After finishing film school, her directorial debut came with 1991 comedy drama Freud Leaving Home, which she filmed while caring for her young son…
I got pregnant soon after finishing film school and then somebody sent this script when my son was eight months old. I was like, ‘I’m going to do this.’ So I did it. I was juggling having a young child and directing my first film. It’s stressful and emotionally complicated but it’s absolutely possible.
I keep telling my young colleagues the same thing: don’t let the world and your environment tell you how women are supposed to behave and how we are supposed to prioritise. Don’t let anybody else define that for you, because it’s definitely possible to have kids and have a career.

Bier’s early films mix family dramas, thrillers and romantic comedies, a sign of her eagerness to always try new things…
I’ve always been driven by my curiosity and driven by something I haven’t done before. I did comedies [early on]; I’ve always loved romantic comedies. I’ve always wanted to watch them and still want to watch them. I was quite keen to do those but I’ve done all sorts of different things and the big red stop light for me is a sense of, ‘Oh I’ve done this before. I know this.’ I don’t ever want to feel too comfortable about anything. It’s got to be too big or daunting in some way for me to be intrigued and excited by it.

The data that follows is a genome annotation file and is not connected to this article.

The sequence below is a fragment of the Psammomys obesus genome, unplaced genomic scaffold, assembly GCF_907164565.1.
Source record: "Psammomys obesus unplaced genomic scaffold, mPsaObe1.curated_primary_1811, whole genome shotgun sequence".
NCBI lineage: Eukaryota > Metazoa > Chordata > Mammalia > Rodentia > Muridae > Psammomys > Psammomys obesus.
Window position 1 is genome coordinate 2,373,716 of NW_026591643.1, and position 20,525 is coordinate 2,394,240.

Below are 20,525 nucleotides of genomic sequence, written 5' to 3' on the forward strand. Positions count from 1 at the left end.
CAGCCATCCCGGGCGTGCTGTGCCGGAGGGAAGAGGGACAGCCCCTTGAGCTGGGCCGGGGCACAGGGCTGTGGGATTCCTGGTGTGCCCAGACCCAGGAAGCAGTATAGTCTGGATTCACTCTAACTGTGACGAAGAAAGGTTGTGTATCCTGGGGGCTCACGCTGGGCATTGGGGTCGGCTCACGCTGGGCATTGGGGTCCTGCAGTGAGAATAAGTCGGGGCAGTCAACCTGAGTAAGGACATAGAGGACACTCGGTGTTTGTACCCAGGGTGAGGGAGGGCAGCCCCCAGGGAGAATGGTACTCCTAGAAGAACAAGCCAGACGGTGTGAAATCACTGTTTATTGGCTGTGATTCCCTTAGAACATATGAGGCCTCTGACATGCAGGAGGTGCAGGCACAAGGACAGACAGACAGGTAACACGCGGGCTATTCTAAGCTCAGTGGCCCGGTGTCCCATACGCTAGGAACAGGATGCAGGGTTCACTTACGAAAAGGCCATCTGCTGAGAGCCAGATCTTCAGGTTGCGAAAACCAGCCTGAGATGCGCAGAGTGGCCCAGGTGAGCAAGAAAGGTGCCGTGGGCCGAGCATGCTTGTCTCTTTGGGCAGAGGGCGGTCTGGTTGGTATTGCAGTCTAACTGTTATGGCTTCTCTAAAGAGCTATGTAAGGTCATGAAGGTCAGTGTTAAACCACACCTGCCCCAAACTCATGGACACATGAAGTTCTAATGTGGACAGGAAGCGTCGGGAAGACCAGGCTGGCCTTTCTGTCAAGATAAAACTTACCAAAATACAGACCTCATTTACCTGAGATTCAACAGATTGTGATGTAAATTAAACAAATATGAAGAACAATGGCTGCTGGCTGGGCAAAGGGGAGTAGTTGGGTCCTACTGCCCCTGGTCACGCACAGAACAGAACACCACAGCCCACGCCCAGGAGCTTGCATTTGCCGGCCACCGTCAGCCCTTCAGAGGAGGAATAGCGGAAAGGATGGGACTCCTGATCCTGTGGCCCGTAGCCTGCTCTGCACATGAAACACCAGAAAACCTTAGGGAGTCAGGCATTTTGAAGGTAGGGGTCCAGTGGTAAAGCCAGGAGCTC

For the director, working with actors is as much to do with finding the right haircut and costume as it is rehearsing on set…
There’s always a lot about the physicality of a character so, once you’ve figured out how that person looks, what they’re wearing, the way they walk, the way they talk, their specific dialect, all those kinds of things, a lot of things are revealed about the character.
I tend to preserve the secrets of their psychology a little bit. We talk about certain things and relationships, things like that, but there are also things that are better not being massaged too much. I love being surprised by actors; I love seeing something I didn’t see coming but I recognise the truth in it.